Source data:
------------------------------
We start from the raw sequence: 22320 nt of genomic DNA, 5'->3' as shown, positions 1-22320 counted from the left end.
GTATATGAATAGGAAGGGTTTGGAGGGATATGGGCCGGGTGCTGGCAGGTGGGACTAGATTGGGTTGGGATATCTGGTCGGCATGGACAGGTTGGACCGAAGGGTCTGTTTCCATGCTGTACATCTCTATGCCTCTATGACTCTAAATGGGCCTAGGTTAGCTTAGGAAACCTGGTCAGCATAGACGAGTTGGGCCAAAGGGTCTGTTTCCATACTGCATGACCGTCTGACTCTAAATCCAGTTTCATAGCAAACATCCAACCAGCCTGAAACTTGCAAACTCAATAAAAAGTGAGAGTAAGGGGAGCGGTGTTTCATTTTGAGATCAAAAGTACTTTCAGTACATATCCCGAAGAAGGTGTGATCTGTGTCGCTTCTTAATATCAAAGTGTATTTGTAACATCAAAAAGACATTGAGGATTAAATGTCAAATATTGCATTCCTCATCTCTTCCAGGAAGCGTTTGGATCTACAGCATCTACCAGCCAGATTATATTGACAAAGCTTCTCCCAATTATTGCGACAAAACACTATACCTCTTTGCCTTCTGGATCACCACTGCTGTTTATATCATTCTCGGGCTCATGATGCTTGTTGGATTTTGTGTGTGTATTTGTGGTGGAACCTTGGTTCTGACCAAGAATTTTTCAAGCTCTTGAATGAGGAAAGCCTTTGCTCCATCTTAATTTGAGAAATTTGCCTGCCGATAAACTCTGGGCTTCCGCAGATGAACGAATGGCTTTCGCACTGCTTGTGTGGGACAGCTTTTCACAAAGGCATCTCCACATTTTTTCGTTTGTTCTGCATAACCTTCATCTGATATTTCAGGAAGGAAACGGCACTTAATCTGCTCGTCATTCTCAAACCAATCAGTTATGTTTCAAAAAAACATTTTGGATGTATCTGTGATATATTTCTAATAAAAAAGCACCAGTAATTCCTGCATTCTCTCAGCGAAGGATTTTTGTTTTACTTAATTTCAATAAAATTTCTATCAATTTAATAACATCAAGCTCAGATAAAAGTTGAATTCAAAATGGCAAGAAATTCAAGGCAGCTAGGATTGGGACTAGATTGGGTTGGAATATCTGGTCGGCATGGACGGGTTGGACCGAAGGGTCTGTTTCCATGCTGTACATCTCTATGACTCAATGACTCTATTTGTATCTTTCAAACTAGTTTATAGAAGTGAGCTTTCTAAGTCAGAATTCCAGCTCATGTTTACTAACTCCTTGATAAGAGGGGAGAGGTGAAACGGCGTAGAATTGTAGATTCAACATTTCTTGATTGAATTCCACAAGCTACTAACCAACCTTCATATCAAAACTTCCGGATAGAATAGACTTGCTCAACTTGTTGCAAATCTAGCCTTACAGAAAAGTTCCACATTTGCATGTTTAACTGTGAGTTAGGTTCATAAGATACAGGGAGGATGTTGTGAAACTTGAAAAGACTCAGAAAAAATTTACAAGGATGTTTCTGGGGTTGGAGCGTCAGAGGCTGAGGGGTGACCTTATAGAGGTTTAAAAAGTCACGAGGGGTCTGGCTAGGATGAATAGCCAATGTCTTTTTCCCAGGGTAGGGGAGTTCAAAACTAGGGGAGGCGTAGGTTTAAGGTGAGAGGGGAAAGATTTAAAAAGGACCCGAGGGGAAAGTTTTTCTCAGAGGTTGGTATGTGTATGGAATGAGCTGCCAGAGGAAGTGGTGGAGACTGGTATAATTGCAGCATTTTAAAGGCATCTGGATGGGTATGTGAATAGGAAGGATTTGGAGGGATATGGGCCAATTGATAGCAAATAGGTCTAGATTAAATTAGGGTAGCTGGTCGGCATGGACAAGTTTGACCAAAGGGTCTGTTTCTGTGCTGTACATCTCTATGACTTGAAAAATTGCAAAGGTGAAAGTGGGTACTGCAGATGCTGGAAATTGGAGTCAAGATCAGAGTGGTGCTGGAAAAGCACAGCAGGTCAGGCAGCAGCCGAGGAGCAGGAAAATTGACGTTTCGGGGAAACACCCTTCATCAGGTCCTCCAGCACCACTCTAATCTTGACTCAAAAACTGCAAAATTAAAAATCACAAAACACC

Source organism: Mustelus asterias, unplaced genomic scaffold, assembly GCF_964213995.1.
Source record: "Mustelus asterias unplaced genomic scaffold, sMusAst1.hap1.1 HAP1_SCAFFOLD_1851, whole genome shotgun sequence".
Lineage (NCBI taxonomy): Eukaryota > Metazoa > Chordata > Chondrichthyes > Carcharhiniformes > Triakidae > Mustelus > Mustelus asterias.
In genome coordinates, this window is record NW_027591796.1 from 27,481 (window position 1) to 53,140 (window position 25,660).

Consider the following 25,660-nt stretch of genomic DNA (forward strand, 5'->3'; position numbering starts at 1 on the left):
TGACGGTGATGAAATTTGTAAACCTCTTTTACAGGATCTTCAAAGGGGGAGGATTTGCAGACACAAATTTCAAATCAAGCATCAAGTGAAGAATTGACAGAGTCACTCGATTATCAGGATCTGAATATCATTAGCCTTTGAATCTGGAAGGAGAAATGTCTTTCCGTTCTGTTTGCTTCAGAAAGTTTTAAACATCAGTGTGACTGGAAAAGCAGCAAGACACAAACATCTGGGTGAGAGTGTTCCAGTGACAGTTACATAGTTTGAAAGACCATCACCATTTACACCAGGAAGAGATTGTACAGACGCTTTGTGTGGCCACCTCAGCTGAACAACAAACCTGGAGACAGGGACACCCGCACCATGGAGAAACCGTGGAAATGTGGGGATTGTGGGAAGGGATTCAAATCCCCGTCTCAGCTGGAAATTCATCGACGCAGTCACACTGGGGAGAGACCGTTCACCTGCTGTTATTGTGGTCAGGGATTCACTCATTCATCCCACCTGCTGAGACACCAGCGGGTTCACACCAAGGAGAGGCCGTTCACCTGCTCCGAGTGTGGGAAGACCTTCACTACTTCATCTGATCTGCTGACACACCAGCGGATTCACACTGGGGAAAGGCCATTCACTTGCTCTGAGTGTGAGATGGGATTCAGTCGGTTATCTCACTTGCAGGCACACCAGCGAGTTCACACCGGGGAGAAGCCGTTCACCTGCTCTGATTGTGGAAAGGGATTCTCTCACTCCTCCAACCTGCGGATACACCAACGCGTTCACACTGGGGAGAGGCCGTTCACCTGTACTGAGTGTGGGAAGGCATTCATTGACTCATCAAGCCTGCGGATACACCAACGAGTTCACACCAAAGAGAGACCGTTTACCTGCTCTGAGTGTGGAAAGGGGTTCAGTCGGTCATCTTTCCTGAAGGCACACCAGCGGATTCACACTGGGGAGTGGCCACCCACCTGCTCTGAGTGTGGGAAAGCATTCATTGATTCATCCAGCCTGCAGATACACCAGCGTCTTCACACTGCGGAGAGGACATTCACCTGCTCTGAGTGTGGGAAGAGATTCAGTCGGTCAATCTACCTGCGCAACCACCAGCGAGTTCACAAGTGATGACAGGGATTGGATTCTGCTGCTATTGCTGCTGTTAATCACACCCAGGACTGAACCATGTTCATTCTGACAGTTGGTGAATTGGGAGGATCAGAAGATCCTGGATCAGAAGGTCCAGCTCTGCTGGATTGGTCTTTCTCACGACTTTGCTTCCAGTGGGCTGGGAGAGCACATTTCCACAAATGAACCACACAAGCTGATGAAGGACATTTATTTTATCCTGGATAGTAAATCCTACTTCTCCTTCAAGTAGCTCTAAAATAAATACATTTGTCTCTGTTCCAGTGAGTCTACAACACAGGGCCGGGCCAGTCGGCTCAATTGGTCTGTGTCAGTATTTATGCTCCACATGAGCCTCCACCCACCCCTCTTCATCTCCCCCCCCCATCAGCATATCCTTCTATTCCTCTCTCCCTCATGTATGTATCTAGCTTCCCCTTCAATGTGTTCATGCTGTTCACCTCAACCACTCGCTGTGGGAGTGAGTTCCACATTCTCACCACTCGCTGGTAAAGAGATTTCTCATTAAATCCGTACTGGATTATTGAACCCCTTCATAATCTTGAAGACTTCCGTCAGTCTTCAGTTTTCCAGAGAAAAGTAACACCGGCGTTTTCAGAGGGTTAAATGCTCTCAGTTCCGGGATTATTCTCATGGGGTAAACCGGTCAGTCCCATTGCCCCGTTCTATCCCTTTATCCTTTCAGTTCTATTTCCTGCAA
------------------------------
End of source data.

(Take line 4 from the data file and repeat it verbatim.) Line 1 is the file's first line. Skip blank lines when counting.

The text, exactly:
Source record: "Mustelus asterias unplaced genomic scaffold, sMusAst1.hap1.1 HAP1_SCAFFOLD_1851, whole genome shotgun sequence".